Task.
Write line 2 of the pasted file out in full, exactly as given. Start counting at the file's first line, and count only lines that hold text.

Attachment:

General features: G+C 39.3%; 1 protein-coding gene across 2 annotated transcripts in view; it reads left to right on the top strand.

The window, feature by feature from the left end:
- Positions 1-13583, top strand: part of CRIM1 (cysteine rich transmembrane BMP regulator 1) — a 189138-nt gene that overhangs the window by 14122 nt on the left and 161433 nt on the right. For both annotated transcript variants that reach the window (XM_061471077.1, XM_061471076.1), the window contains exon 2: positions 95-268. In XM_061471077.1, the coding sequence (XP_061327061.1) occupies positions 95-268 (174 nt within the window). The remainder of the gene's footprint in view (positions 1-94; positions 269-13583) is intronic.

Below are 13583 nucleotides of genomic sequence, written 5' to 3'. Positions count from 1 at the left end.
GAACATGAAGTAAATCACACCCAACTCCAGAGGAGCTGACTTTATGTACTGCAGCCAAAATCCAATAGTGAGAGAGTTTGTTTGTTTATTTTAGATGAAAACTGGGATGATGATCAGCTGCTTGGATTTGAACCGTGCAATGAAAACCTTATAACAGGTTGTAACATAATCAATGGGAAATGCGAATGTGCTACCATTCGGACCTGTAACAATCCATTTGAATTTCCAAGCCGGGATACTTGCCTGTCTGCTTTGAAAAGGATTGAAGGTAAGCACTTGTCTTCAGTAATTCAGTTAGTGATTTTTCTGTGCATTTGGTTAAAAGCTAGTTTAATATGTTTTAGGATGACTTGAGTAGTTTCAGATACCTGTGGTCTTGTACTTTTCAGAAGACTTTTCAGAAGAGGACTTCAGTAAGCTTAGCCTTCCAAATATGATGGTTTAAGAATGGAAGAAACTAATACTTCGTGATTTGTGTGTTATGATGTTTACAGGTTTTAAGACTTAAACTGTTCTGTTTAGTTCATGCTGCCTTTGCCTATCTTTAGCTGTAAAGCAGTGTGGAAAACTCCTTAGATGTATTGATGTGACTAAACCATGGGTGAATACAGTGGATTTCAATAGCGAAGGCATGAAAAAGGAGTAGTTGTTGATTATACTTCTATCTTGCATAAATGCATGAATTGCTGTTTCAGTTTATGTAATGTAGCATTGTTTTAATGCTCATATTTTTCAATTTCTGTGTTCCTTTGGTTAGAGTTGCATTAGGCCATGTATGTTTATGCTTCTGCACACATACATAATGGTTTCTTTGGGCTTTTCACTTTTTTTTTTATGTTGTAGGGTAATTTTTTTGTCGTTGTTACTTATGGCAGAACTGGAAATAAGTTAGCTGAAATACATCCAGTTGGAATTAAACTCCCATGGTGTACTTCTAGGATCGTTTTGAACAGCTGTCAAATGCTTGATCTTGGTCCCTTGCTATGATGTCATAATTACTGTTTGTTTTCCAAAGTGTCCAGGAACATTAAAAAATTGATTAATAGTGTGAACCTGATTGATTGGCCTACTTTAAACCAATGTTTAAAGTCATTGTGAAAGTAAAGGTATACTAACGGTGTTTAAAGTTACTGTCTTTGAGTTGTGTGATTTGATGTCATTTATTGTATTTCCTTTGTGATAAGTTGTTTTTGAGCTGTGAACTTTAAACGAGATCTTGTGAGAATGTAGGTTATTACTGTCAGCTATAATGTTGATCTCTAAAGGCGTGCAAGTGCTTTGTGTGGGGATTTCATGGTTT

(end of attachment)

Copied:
The window, feature by feature from the left end: